--> Tight Gas Sand Resource Appraisal: Incorporating the Best Features of Current Resource Appraisal Methodologies, by Vello A. Kuuskraa; #90042 (2005)

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Tight Gas Sand Resource Appraisal: Incorporating the Best Features of Current Resource Appraisal Methodologies

Vello A. Kuuskraa
Advanced Resources International, Inc., Arlington, VA
[email protected]

Background. Currently, three organizations perform periodic assessments of tight gas sand resources, with a focus on technically recoverable resources. These organizations are:

  • The Potential Gas Committee (PGC), that uses an experts approach to estimate recoverable gas resources for the major domestic natural gas plays, including major tight gas sand plays.
  • The U.S. Geological Survey (USGS), that uses a “cell-based” approach to estimate technically recoverable resources for major domestic continuous-type natural gas petroleum systems, for most (but not all) major tight gas sand basins.
  • Past and current work supported by the U.S. Department of Energy/National Energy Technology Laboratory (DOE/NETL), that seeks to estimate the resource in-place, for major tight gas sand basins and formations. Judgment and/or an internal recovery model is used to estimate technically recoverable resources.

Two additional organizations utilize the resource information generated from these three resource assessments, with augmentation by additional data gathering and outside resources and experts.

  • The U.S. Energy Information Administration (EIA) uses a combination of USGS, PGC and its internal and contract expertise (Advanced Resources International) to make estimates of tight gas sand resources and annual projections of tight gas sand reserves and production.
  • The National Petroleum Council (NPC) uses a combination of Gas Research Institute and USGS data and industry workshops to provide estimates of tight gas sand resources and periodic projections of tight gas sand production.

Observation of Past Resource Assessment Performance. The presentation takes a historical look at the resource assessments and the use of these assessments for projecting tight gas sand production. Not surprisingly, each of the assessment approaches have strengths as well as opportunities for improvement. A quick look at the past performance (to be pursued in more detail during the AAPG Vail 2005 Hedberg Research Conference) is that:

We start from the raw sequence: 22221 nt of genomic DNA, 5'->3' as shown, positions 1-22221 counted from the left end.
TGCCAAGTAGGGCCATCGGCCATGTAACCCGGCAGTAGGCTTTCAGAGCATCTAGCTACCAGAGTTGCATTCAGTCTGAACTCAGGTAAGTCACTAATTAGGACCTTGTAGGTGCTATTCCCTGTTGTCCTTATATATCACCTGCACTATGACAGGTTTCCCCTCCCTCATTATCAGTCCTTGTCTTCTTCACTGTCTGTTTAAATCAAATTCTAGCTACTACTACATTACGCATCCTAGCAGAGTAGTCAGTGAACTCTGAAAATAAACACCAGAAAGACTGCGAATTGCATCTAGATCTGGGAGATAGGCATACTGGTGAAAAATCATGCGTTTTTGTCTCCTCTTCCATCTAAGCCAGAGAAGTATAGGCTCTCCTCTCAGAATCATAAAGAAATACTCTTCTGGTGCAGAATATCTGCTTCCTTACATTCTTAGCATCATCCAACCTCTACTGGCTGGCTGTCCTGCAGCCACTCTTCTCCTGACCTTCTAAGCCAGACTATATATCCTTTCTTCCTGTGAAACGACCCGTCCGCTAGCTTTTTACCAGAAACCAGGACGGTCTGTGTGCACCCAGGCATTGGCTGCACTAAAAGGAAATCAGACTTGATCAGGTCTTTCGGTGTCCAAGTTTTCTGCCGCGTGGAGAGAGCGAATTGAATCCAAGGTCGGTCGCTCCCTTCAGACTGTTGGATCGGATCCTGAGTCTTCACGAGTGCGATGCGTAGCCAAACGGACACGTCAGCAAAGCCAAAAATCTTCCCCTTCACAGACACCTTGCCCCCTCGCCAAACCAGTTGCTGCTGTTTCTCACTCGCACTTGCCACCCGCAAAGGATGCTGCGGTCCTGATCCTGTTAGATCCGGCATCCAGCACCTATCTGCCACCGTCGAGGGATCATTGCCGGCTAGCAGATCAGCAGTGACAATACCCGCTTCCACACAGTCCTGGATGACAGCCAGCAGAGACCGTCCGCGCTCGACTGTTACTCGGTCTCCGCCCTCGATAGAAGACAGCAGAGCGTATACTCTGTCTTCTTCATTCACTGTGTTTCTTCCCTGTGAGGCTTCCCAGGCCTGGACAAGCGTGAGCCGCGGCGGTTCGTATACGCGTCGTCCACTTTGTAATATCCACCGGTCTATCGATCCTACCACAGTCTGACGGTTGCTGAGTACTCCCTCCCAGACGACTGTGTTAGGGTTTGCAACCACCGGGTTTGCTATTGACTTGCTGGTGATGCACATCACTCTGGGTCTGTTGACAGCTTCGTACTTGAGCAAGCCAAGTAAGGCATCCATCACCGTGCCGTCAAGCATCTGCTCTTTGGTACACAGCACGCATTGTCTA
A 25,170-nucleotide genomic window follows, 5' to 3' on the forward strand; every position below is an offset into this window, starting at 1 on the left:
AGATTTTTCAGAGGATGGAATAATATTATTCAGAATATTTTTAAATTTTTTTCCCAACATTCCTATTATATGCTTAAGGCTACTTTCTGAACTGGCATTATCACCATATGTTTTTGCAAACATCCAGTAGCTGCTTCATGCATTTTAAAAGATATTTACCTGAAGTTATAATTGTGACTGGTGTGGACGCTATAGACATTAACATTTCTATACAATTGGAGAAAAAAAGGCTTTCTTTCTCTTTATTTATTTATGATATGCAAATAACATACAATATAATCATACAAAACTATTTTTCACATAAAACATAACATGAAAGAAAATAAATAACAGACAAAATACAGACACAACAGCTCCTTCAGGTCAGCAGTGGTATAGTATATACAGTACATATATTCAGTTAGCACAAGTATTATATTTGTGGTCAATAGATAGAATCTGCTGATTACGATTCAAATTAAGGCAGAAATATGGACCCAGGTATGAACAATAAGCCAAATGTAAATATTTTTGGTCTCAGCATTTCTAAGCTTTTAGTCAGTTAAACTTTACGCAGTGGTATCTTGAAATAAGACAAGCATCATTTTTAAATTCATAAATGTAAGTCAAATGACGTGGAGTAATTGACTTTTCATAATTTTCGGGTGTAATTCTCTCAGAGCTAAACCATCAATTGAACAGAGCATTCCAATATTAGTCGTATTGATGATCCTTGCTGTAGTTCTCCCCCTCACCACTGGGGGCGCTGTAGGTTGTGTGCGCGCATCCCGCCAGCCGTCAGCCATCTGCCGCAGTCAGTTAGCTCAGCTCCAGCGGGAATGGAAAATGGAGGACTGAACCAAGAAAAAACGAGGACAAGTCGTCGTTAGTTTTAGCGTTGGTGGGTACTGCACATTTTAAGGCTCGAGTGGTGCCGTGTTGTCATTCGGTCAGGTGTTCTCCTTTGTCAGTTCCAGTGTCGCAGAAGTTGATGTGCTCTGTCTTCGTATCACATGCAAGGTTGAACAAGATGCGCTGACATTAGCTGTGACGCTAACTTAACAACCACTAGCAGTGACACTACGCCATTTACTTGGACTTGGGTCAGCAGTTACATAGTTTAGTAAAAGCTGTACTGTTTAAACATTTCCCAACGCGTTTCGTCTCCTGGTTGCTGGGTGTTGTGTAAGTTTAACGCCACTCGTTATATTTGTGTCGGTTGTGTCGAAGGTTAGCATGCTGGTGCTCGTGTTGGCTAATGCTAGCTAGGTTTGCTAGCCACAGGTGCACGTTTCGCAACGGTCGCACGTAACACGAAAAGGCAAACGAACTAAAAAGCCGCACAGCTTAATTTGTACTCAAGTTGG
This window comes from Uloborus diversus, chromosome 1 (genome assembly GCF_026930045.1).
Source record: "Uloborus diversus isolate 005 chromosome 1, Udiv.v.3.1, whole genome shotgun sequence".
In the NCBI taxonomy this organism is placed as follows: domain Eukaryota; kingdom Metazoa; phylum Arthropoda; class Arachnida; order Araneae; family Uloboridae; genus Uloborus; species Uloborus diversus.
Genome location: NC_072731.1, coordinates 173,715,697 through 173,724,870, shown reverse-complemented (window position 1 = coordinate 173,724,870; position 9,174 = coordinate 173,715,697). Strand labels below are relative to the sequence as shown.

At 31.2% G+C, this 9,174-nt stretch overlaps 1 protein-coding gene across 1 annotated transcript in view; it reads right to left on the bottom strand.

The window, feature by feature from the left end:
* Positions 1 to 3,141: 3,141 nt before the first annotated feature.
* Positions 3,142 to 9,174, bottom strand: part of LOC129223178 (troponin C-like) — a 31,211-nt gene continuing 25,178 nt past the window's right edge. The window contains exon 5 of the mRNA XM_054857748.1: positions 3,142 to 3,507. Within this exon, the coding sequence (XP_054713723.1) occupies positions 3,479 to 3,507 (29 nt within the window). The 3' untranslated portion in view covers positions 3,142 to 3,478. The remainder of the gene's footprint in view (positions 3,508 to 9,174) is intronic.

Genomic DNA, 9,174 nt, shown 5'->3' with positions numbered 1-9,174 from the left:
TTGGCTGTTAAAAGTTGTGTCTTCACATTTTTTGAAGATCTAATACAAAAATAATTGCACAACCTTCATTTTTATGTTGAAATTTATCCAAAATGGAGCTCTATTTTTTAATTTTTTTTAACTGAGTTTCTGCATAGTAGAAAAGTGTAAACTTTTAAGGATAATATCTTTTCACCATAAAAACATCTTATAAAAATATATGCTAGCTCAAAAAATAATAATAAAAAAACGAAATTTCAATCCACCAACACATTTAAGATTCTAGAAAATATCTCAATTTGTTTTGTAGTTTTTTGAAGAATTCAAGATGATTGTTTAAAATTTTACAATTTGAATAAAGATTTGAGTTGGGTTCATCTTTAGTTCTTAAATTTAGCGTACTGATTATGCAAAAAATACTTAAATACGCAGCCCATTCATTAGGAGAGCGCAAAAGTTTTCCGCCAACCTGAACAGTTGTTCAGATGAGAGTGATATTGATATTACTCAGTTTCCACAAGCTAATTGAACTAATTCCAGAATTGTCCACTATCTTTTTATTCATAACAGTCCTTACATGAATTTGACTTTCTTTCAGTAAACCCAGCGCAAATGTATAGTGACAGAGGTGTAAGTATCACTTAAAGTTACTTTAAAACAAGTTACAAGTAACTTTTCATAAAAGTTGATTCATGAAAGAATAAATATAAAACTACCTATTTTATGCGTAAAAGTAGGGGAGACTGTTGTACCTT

• The resource estimates of the Potential Gas Committee, the organization with the longest track record of resource assessments, have increased steadily as more emphasis has been placed on evaluating tight gas sand and other unconventional gas resources.
  • The gas in-place resource estimates, performed for DOE/NETL first by USGS and currently by E2S, have yet to be widely used in national level studies or annual outlooks, although they provide a valuable foundation for future work.
  • Resource estimates by the USGS, the most recent entry into tight gas resource assessments (starting with their 1995 National Assessment), have fluctuated greatly between the 1995 and the current, still underway, study.

A historical look at the use of these resource assessments by DOE/EIA in their “Annual Energy Outlooks” for projecting unconventional gas and tight gas sand production shows that, so far, these projections have been quite conservative when compared with actual performance and production data, as shown on Table 1. The use of these resource assessments by the National Petroleum Council are not sufficiently transparent to enable an outside analyst to provide an independent appraisal.

Purpose of the Presentation. The purpose of the presentation, “Tight Gas Sand Resource Appraisal: Incorporating the Best Features of Current Resource Appraisal Methodologies”, is to examine how resource appraisals, and particularly their use in making economics-based projections of domestic natural gas production, could be improved.

The main theme is that each of the current three major resource assessment methodologies has particular strengths. If these three methodologies could be combined into a single approach, they would provide a more sound and valuable basis for making natural gas supply projections and policy decisions, including making decisions on technology investment and resource access.

Foundation for the Presentation. The presentation will draw on recently completed work (by the author) that includes updating the resource assessments, performance (reserves per well, productivity, dry hole rates), and state of maturity of approximately 50 major domestic tight gas sand plays for use in the EIA National Energy Model (NEMs) and the upcoming DOE/EIA Annual Energy Outlook.

Table 1. Projected vs. actual production for 2000.